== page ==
Ajit Pai, FCC chairman wants net neutrality ended

LAS VEGAS, NV - APRIL 25: Federal Communications Commission Chairman Ajit Pai speaks during the 2017 NAB Show at the Las Vegas Convention Center on April 25, 2017 in Las Vegas, Nevada. NAB Show, the trade show of the National Association of Broadcasters and the world's largest electronic media show, runs through April 27 and features more than 1,700 exhibitors and 103,000 attendees. (Photo by Ethan Miller/Getty Images)

Ajit Pai says his children are being harassed over net neutrality

Ajit Pai, President Trump appointed chairman of the Federal Communications Commission is all set to scrap rules around open internet access, a move that would allow giant cable and telecom companies to throttle broadband speeds and favor their own services if they wish.

Ajit Pai followed through on a pledge to try to repeal “net neutrality” regulations enacted under the Obama administration. The current rules treat internet service providers such as Comcast, AT&T and Verizon as if they were utility companies that provide essential services, like electricity. The rules mandate that they give equal access to all online content and apps.

Pai said those rules discourage investments that could provide even better and faster online access. Instead, he said new rules would force ISPs to be transparent about their services and management policies, and then would let the market decide.

“Under my proposal, the federal government will stop micromanaging the internet,” Pai said in a statement. Pai distributed his alternative plan to other FCC commissioners in preparation for a Dec. 14 vote. Although the FCC’s two Democrats said they will oppose the proposal, the repeal is likely to prevail as Republicans dominate 3-2. The vote for net neutrality in 2015 was also along party lines, but Democrats dominated then.

Equal treatment for all web traffic has been a fundamental principle of the internet since its creation but companies have increasingly put their thumb on the scales of access. AT&T, for example, doesn’t count use of its streaming service DirecTV Now against wireless data caps, potentially making it seem cheaper to its cellphone customers than rival TV services. Rivals would have to pay AT&T for that privilege. Regulators, consumer advocates and some tech companies are concerned that repealing net neutrality will give ISPs even more power to block or slow down rival offerings.

A repeal also opens the ability for ISPs to charge a company like Netflix for a faster path to its customers. Allowing this paid-priority market to exist could skew prices and create winners and losers among fledgling companies that require a high-speed connection to end users.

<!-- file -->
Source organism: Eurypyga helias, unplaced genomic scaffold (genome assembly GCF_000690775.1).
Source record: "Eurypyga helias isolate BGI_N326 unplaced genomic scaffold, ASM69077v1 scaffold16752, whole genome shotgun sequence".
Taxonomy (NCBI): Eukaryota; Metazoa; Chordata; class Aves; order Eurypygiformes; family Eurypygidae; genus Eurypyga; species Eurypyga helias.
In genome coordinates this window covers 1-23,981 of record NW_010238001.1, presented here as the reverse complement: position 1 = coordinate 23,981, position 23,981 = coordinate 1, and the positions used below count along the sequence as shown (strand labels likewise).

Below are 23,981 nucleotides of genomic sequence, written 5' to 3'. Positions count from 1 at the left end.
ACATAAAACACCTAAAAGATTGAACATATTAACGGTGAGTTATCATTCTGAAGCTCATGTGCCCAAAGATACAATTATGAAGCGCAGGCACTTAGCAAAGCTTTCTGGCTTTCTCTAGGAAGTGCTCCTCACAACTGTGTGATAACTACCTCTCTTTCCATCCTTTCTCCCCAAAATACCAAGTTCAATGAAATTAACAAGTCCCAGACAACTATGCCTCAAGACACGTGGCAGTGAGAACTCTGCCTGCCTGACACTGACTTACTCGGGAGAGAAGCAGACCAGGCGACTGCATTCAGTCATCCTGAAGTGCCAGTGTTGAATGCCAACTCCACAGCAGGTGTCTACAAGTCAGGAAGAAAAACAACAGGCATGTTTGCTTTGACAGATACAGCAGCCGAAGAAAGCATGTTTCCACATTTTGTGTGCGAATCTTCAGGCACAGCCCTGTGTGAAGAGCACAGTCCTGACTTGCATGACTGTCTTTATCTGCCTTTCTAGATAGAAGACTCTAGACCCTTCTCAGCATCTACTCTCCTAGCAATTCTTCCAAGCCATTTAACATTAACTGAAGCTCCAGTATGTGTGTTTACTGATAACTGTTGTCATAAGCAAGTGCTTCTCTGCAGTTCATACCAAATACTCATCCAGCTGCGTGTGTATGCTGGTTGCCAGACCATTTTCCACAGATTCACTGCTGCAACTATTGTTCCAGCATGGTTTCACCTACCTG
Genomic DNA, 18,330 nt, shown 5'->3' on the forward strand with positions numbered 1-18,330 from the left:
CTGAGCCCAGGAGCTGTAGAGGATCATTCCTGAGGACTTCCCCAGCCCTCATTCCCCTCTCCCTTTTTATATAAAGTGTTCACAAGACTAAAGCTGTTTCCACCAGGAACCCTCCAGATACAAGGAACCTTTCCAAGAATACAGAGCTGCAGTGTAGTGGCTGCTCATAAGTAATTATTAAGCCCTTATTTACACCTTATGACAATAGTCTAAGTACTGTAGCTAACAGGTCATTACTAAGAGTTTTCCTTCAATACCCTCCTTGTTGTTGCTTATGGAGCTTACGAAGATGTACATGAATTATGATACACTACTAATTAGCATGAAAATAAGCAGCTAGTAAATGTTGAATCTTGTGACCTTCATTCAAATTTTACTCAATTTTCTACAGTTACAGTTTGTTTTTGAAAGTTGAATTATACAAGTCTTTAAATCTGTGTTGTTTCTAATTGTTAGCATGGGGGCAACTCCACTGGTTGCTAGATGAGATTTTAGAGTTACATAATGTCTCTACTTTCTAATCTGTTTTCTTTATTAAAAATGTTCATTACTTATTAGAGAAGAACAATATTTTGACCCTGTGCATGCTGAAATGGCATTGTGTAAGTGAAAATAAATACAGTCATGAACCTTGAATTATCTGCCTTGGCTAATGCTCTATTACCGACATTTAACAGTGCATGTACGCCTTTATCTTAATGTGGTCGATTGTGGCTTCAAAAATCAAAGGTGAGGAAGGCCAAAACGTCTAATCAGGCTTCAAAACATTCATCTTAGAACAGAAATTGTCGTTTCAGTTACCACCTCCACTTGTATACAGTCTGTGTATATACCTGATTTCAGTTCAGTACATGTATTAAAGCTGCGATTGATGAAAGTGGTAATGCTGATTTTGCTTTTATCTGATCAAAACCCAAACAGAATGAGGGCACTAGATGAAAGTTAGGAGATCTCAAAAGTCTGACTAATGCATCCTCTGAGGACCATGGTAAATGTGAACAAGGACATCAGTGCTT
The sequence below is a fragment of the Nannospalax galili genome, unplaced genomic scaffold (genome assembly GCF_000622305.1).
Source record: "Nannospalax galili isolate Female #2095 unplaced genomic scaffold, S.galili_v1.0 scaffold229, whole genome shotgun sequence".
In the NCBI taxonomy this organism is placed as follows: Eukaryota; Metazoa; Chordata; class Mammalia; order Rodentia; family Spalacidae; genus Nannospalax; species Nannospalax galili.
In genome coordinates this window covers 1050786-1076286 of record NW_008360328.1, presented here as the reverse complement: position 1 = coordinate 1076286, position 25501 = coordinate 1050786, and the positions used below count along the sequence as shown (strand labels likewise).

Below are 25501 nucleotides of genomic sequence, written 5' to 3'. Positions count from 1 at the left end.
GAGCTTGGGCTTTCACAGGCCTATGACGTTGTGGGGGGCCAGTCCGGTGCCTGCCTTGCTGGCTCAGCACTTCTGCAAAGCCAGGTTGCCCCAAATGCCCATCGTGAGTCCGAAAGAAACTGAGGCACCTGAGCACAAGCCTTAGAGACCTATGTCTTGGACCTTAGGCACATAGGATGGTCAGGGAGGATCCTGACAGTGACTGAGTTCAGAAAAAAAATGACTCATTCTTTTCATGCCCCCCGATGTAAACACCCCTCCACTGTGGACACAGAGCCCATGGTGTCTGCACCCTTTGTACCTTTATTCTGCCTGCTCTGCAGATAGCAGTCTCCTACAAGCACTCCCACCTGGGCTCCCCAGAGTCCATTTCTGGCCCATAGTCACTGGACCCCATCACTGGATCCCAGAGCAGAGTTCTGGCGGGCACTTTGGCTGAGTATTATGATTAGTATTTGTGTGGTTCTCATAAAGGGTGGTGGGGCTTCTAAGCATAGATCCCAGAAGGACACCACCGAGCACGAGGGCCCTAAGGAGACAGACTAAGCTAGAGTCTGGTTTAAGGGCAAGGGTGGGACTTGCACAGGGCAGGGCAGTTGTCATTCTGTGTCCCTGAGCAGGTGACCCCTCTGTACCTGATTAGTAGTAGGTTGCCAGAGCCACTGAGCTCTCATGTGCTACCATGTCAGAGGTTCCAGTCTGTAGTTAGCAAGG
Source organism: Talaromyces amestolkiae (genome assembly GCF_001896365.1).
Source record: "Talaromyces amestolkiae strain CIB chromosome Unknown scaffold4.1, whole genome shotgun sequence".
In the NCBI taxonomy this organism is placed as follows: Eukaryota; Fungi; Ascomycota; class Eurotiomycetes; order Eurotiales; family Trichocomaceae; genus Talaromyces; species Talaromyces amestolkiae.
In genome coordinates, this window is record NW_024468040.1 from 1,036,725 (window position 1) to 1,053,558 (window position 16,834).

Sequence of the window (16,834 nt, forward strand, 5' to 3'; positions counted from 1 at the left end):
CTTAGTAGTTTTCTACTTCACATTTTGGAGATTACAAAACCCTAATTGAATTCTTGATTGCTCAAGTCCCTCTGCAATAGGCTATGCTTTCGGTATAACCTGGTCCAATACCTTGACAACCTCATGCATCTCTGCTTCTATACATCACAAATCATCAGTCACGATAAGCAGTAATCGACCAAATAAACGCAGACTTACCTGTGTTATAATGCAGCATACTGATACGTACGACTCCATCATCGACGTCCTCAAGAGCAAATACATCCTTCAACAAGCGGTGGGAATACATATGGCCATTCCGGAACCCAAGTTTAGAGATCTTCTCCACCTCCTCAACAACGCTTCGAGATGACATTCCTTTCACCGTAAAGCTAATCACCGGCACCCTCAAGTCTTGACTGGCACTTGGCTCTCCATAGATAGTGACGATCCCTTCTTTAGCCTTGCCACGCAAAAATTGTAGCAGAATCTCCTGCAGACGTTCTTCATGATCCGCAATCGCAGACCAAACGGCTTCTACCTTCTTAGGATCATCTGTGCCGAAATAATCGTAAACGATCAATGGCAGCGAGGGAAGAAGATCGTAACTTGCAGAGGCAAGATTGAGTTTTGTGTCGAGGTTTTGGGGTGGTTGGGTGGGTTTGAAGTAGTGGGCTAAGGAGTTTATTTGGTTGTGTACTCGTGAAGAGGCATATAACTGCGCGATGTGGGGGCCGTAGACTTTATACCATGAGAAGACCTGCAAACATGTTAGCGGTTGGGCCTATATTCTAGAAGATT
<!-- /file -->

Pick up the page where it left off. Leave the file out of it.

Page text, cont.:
Meanwhile, in an interview this week, Ajit Pai said his family has become the target of harassment. Protesters against the new policy had put up cardboard signs at Pai’s home in suburban Virginia. One sign, appearing to refer to Pai’s children, read: “They will come to know the truth. Dad murdered Democracy in cold blood.”

Pai said those signs crossed a line, even as he noted the charged debate over net neutrality. “I understand that people are passionate about policy, but the one thing in America that should remain sacred is that families, wives and kids, should remain out of it. And stop harassing us at our homes.”

Pai has said his proposal would restore a “light-touch” regulatory framework for Internet services and would stop the government from micromanaging the Internet. Broadband and wireless companies such as Comcast and Verizon applauded Pai’s move. But Internet companies and activists see the undoing of net neutrality as an invitation for corporate abuse, in which service providers block websites they do not like and charge Web companies for speedier delivery of their content.

“It was a little nerve-racking, especially for my wife,” Pai said. Pai suggested that the intense criticism leveled at him for targeting neutrality rules can lead to the type of harassment his family experienced. “That’s one of the things I think is very unfortunate about all the vitriol and hot air that’s out there is that if you keep going out there and peddling this misinformation like, ‘This is the guy who is going to break the Internet and destroy democracy,’ it’s not surprising that some people get alarmed by it.”

Pai said in a statement, “Internet regulation activists have crossed the line by threatening and harassing my family. They should leave my family out of this and focus on debating the merits of the issue.”

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